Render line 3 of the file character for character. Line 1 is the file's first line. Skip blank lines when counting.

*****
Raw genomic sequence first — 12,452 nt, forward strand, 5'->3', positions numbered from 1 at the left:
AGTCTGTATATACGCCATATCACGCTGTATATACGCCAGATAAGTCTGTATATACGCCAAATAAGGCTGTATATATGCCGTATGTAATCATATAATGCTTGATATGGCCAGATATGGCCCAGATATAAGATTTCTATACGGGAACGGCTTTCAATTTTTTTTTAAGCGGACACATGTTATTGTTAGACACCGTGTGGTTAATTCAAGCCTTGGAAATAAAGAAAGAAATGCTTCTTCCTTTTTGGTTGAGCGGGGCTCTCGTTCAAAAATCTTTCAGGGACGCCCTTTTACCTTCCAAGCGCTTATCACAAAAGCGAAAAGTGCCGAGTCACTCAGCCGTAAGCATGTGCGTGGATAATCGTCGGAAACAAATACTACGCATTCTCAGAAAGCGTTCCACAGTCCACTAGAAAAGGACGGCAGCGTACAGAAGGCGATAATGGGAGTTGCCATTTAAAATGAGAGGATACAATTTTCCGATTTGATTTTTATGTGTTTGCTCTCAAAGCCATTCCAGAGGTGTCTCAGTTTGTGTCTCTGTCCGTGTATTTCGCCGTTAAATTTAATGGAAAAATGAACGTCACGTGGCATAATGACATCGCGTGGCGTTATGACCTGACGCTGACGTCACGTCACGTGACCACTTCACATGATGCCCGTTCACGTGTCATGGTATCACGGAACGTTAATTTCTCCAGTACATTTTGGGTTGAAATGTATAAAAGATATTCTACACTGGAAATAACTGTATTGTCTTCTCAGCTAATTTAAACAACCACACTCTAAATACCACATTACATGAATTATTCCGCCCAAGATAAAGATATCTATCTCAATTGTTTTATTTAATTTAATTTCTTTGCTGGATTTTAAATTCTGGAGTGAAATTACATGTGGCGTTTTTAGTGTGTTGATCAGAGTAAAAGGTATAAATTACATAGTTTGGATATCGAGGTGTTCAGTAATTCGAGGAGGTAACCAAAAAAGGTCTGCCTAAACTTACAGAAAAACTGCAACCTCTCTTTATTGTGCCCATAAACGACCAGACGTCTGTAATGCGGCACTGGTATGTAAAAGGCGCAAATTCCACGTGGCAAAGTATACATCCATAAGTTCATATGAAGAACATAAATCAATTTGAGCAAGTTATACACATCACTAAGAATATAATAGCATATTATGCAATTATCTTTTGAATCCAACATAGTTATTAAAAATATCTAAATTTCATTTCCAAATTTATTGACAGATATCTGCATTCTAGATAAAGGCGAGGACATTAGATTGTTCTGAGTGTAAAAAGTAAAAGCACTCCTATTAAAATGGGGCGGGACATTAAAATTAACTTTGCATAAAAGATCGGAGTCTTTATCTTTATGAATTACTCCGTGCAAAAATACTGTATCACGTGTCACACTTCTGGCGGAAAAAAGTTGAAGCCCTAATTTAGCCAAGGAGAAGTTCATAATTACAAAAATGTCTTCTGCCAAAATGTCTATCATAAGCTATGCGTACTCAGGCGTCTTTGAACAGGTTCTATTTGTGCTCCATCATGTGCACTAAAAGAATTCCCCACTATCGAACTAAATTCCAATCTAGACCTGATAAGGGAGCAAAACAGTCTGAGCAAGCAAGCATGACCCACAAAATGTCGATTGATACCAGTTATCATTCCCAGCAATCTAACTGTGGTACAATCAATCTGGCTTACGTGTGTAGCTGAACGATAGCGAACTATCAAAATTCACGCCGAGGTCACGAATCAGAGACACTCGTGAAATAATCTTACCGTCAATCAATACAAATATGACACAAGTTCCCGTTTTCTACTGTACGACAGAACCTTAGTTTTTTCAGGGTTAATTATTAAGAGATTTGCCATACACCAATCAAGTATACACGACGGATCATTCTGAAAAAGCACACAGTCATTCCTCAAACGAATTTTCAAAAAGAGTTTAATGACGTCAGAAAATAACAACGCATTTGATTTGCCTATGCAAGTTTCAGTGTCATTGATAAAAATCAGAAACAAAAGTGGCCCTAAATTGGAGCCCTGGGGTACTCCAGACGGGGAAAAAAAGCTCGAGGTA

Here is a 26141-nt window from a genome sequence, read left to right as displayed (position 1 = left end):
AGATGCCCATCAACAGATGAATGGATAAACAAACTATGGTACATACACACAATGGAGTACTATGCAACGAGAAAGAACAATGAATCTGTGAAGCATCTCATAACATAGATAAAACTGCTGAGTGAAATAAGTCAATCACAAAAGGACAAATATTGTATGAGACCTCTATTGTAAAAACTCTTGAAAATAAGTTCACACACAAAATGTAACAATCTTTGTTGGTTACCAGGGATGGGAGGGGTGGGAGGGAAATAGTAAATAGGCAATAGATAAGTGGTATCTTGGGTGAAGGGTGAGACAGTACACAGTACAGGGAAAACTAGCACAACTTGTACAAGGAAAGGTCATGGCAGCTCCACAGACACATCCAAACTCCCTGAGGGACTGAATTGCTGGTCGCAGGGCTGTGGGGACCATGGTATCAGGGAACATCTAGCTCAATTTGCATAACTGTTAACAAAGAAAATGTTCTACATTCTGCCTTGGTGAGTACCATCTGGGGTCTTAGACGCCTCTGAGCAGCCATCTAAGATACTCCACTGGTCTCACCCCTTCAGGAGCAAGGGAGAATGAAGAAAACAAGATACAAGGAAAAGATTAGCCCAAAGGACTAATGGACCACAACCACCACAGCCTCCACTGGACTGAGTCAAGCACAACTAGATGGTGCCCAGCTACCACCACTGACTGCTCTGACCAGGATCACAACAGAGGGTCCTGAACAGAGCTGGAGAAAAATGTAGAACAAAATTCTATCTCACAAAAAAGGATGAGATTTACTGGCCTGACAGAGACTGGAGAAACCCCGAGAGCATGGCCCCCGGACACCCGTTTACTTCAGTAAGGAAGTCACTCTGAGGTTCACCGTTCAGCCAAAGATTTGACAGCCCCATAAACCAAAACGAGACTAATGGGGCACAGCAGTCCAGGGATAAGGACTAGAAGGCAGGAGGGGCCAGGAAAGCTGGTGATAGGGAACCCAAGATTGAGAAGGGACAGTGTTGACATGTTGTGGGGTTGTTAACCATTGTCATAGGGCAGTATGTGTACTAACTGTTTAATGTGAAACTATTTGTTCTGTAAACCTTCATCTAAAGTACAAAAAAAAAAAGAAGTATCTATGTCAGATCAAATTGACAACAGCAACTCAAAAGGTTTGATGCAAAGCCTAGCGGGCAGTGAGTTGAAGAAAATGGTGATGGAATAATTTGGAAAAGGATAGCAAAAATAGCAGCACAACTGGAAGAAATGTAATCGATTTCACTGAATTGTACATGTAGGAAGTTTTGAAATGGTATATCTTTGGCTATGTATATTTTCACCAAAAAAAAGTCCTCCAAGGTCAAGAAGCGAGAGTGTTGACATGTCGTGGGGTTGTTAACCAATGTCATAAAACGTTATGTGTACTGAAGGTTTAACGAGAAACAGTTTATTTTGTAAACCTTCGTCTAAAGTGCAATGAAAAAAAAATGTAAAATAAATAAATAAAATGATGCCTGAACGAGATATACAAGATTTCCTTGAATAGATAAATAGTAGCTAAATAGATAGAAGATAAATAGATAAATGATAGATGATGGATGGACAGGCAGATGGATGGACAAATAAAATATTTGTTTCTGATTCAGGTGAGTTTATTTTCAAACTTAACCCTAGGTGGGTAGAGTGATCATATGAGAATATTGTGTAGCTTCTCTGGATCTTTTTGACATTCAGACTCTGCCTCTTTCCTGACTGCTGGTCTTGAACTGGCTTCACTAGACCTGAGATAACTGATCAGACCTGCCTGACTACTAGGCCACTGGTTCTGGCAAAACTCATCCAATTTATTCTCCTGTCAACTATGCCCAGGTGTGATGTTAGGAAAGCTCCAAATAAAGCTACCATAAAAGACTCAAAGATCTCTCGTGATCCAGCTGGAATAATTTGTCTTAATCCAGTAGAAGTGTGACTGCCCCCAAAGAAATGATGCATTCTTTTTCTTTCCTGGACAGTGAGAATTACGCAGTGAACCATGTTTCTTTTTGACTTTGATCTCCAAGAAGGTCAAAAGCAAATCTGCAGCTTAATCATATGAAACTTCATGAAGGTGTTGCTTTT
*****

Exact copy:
Here is a 26141-nt window from a genome sequence, read left to right as displayed (position 1 = left end):